Her first spoonful of the tinned soup she’d prepared on the AGA warmed its way through her body, cold with fatigue. She stared at her reflection in the big window, draped as she was in several layers of jumpers and a blanket. What she saw reminded her of Austen’s Emma and Mr. Woodhouse supping at their small table of an evening. Except they would have looked clean, tidy, and refined. When she had tried to close the shutters for warmth the one on the left had threatened to topple from its hinges, and she’d thrust it back in its casing, at the same time dodging the shower of dust and moth wings its movement let loose.
She’d brought her meal into the dining room as a form of ceremony to acknowledge the rooms of the house for what they were made, and to be near the river. Besides, the kitchen, despite hours of cleaning, was sad, with large leaves of grease-yellowed paint threatening to fall from the walls and ceiling.
The window glass before her shuddered lightly in the fresh spring breeze coming off the Tay. The sun had gone an hour or more ago, and she could only think of the river down there beyond the tangled grass of the strip of lawn that separated the house from the crag on which it sat. She knew it would be ebbing at this time of night, but what attitude would it wear? With this wind, she pictured it steely-grey and streaming with taffeta ripples.
When she finished her soup, she set the bowl aside and allowed the blanket to loosen as the warmth of the food took its effect. She blinked at the woman in the glass. She realised she hadn’t avoided the dust shower as well as she had hoped. She’d wash that off before crawling into her nice clean bed.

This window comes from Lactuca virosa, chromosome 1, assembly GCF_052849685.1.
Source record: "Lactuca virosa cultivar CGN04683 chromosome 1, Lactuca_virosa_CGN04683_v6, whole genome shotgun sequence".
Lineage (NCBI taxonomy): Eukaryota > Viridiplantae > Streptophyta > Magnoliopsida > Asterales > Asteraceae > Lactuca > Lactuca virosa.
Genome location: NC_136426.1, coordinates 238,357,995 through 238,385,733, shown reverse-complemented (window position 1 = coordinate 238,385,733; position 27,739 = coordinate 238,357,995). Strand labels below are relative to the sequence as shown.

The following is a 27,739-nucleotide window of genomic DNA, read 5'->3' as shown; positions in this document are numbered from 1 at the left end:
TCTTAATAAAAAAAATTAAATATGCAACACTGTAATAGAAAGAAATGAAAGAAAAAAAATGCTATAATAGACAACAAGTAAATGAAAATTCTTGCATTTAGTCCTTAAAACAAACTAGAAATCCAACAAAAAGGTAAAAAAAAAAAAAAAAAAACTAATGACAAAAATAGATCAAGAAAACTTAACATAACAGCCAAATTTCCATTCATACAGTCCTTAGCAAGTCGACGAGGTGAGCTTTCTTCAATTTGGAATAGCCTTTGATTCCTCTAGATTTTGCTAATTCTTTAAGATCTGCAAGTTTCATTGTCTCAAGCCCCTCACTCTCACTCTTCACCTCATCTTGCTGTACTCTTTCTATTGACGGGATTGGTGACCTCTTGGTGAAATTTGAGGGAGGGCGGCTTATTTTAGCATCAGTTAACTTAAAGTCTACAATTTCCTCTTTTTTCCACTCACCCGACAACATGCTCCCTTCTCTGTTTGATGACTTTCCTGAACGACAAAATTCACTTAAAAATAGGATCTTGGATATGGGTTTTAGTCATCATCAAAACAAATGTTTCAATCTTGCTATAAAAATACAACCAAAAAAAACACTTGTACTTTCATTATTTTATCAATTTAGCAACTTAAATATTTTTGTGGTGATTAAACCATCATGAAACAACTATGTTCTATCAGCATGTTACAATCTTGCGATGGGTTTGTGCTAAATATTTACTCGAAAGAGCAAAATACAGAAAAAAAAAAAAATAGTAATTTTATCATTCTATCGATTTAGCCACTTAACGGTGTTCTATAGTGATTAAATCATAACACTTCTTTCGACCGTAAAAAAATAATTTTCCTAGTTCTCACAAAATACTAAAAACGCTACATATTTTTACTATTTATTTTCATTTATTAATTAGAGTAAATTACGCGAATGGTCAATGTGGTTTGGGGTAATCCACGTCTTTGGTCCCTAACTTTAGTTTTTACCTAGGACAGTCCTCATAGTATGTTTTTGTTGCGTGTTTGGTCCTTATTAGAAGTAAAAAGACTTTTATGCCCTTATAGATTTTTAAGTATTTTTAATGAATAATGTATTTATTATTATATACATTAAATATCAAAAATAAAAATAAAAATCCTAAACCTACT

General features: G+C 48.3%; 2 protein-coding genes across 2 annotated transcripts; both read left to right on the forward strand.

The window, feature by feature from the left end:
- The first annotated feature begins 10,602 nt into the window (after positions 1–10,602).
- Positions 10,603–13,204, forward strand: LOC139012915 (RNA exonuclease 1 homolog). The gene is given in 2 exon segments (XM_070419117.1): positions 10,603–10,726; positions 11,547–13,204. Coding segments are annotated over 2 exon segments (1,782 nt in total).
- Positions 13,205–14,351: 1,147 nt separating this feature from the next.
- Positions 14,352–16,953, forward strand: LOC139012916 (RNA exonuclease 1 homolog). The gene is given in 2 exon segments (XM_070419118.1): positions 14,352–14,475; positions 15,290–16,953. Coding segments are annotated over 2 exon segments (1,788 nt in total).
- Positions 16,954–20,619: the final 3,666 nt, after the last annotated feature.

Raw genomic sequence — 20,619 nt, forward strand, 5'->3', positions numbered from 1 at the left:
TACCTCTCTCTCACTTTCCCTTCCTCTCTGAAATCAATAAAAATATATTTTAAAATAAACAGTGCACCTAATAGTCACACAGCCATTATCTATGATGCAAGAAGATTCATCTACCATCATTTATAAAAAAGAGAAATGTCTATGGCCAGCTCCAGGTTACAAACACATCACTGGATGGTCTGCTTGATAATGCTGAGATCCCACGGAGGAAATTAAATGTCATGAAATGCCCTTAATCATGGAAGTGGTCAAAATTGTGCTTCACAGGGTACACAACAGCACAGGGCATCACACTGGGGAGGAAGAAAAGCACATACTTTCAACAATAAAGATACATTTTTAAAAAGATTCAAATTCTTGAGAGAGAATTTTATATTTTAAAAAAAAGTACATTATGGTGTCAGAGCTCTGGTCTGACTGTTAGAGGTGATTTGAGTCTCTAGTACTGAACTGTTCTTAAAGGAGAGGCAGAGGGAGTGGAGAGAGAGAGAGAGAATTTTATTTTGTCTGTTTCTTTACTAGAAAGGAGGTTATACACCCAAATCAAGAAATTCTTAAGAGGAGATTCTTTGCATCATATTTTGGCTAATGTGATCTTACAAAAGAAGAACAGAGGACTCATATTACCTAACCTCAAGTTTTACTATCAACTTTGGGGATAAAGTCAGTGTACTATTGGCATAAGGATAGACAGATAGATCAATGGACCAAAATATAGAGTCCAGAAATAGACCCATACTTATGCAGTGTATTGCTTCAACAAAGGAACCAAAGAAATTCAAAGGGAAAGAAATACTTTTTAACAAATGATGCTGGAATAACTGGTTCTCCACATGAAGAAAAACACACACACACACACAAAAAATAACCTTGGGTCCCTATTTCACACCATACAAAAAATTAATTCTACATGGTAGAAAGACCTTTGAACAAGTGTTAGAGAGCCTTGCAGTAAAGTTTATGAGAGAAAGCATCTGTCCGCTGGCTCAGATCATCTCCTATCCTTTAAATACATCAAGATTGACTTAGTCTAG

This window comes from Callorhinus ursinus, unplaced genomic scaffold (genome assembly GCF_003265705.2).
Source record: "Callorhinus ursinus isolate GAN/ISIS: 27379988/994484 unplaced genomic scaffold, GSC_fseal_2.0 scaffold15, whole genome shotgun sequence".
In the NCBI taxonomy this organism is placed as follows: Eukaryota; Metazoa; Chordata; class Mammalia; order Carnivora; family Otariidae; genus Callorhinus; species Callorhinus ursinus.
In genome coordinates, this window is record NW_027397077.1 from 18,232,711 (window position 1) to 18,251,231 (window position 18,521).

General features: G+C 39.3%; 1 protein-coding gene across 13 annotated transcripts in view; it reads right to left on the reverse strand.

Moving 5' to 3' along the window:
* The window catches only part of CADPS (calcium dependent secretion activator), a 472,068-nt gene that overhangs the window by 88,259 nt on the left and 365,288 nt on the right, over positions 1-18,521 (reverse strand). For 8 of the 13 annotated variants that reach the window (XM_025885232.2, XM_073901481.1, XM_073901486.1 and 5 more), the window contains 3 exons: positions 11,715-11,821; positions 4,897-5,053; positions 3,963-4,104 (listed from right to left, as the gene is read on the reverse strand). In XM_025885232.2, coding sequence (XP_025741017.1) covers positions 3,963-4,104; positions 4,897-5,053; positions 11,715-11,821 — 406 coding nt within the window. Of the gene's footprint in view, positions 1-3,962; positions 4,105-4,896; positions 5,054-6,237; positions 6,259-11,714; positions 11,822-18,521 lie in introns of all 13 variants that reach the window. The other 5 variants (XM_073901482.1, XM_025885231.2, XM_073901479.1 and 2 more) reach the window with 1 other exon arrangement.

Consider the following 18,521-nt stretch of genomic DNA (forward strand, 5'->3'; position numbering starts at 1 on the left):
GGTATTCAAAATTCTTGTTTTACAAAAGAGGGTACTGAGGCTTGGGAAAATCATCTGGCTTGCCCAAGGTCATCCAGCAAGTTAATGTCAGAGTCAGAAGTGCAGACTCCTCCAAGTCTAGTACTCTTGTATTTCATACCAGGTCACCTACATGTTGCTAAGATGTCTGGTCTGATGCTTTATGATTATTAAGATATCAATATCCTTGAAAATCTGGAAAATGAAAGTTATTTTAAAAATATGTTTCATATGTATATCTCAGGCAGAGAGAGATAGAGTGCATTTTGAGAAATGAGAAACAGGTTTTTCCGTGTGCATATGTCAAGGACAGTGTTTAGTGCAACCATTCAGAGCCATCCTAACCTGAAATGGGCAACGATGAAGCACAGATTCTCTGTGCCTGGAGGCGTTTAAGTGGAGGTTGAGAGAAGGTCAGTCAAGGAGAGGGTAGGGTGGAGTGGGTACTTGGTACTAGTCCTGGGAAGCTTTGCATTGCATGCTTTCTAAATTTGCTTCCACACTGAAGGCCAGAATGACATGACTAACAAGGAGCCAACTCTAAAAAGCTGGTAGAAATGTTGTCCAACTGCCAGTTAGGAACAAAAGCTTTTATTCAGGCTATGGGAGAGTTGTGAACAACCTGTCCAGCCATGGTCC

Ach, I forgot about the bathroom. Never mind, I’ll have to sponge off in the kitchen, she thought, and pushed the inconvenience away. Even though it wasn’t late, it was too dim to read. She’d have no WiFi for at least three weeks as her service company had told her with ingratiating smugness, and she was low on data, so the thought of bed enticed her. A place she could relax and get warm. She’d have to suffer getting chillier, bathing in the kitchen, before she could look forward to her bed. She wanted a bit of time to get the impetus, so she sat a bit longer, her muscles feeling drained, and relaxed in a short-term limbo.
Lethe, she thought, Hmm. Briefly, she toyed with the idea of comparing the Tay outside with waters of Lethe. She wondered where to find a pen. Her handbag in the cloakroom, or the study next door. She didn’t move, just mulled over Lethe. –I don’t think the Tay is like that, at least not here at the busy end. But it’s certainly worth playing with. She thought she’d remember something like Lethe and the Tay. Or the Water of Leith, and the waters of Lethe?
The night was almost black against the pane. Lights across the river glowed yellow, one on the street below cast a muted glow. Ailsa shifted her attention to the objects around her, reflected in the trembling glass. The small round oak table she’d set her bowl on, the fine dining table behind her, the miscellany of silver and ceramics on the sideboard seemed to grow brighter while the lamp, in some trick of her mind, appeared to sprout two candle flames, which flickered and danced making the room merry, the gilt of painting frames shine, and the walls look blue. She thought she heard the murmuring of voice, a tinkle of laughter or glass.
She shook her head and the room returned to what it was. A place of long neglect. She almost wished she’d let the illusion continue, then squinted her eyes in concentration – where did that come from?
There was no answer. So, she gathered her bowl and plate and walked through the dusky house to the kitchen, to prepare for bed.